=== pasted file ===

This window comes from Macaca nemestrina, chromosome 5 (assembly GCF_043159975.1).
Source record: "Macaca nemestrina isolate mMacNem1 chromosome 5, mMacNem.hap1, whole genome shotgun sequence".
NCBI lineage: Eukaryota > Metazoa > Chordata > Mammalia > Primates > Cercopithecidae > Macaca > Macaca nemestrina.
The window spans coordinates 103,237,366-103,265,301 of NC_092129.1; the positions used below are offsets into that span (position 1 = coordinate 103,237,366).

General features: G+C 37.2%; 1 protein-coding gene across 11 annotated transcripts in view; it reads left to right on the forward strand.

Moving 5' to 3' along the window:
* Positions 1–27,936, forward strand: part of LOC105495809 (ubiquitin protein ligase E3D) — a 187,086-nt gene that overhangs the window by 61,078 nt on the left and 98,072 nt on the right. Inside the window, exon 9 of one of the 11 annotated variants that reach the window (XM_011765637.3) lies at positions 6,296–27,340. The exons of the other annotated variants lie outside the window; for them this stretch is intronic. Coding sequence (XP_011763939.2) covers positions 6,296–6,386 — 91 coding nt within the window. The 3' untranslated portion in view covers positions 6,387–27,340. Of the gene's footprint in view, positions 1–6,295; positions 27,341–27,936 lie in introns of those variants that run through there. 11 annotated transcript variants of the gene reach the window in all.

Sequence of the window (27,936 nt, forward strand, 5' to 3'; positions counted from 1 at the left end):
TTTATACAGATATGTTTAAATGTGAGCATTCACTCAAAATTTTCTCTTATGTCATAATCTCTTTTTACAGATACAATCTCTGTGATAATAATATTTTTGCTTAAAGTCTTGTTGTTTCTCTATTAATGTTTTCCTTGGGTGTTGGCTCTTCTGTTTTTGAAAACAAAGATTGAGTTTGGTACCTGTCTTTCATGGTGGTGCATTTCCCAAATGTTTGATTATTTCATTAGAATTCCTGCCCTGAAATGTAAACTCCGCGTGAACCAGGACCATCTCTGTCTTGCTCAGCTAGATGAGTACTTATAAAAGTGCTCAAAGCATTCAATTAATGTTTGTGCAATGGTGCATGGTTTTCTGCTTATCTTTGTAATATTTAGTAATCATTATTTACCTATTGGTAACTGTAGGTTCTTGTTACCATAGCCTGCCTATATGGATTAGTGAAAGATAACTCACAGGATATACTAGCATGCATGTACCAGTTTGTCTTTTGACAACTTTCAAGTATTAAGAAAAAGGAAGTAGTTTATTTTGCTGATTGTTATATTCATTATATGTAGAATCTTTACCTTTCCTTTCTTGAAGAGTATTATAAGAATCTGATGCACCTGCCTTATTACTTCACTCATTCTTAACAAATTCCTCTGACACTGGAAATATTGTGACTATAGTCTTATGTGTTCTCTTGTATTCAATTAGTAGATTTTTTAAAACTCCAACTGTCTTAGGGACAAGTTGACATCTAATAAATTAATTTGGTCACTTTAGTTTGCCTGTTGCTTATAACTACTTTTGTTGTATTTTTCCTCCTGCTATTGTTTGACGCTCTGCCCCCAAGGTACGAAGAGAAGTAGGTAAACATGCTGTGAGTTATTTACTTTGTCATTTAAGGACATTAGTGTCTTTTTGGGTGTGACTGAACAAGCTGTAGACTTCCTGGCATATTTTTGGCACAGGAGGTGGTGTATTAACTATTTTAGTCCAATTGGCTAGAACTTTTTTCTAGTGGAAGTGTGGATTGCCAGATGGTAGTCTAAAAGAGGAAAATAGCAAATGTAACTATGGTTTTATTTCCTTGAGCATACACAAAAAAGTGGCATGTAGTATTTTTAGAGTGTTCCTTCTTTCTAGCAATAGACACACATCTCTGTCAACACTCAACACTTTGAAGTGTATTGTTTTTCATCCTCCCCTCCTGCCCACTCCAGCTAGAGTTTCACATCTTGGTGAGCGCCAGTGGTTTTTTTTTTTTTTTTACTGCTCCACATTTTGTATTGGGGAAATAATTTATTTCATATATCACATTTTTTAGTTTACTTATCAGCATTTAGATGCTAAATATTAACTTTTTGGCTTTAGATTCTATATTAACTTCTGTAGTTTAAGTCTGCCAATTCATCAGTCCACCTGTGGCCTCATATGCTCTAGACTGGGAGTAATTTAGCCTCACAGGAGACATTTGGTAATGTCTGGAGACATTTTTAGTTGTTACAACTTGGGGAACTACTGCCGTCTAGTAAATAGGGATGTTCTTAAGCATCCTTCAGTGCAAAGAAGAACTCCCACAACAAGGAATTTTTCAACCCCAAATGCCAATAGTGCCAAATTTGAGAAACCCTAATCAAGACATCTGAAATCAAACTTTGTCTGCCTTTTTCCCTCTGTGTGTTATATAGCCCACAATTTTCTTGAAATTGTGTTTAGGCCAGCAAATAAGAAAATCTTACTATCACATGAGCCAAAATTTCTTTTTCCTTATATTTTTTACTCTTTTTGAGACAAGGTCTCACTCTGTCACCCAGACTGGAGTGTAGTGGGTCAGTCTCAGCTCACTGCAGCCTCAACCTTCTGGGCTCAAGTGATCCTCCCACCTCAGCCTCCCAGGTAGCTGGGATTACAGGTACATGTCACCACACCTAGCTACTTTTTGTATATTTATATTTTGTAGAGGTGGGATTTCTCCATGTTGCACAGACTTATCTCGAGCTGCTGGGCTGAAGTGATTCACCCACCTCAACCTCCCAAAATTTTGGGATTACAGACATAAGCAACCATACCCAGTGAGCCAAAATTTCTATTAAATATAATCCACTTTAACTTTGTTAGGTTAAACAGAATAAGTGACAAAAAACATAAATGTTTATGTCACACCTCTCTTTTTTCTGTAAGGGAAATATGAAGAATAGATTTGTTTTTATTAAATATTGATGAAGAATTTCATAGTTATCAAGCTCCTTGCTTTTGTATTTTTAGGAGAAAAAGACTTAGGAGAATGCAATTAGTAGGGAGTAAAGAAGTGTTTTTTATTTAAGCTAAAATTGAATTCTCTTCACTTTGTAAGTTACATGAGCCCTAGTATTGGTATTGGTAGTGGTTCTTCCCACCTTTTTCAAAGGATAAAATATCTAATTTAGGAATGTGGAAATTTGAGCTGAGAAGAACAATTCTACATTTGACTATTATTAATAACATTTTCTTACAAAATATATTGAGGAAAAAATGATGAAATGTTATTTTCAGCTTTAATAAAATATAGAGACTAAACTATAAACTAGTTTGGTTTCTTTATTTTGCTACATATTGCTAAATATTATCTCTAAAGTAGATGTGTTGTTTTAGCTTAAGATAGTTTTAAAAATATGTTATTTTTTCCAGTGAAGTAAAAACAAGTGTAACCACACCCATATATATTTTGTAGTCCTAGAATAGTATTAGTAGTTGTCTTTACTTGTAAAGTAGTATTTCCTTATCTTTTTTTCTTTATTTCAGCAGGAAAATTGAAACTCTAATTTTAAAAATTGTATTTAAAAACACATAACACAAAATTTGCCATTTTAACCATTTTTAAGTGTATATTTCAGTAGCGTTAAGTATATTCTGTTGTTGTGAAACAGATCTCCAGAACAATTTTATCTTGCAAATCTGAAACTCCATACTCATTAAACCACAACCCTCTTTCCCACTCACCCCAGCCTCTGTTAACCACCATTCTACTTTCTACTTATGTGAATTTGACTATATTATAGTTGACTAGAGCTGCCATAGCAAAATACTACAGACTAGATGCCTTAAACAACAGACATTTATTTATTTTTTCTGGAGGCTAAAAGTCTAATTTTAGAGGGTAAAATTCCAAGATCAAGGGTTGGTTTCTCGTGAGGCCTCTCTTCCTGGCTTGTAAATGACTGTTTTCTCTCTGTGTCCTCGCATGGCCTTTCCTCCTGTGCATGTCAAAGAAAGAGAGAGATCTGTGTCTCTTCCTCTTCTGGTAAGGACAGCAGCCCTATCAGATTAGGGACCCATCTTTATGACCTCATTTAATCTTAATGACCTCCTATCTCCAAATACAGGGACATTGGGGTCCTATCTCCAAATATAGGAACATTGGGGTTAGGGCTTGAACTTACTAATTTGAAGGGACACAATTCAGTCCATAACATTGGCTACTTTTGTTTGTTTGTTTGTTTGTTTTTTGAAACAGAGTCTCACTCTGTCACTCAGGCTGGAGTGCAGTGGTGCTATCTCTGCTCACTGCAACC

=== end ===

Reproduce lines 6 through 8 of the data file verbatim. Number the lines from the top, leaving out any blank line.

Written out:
Moving 5' to 3' along the window:
* Positions 1–27,936, forward strand: part of LOC105495809 (ubiquitin protein ligase E3D) — a 187,086-nt gene that overhangs the window by 61,078 nt on the left and 98,072 nt on the right. Inside the window, exon 9 of one of the 11 annotated variants that reach the window (XM_011765637.3) lies at positions 6,296–27,340. The exons of the other annotated variants lie outside the window; for them this stretch is intronic. Coding sequence (XP_011763939.2) covers positions 6,296–6,386 — 91 coding nt within the window. The 3' untranslated portion in view covers positions 6,387–27,340. Of the gene's footprint in view, positions 1–6,295; positions 27,341–27,936 lie in introns of those variants that run through there. 11 annotated transcript variants of the gene reach the window in all.

Sequence of the window (27,936 nt, forward strand, 5' to 3'; positions counted from 1 at the left end):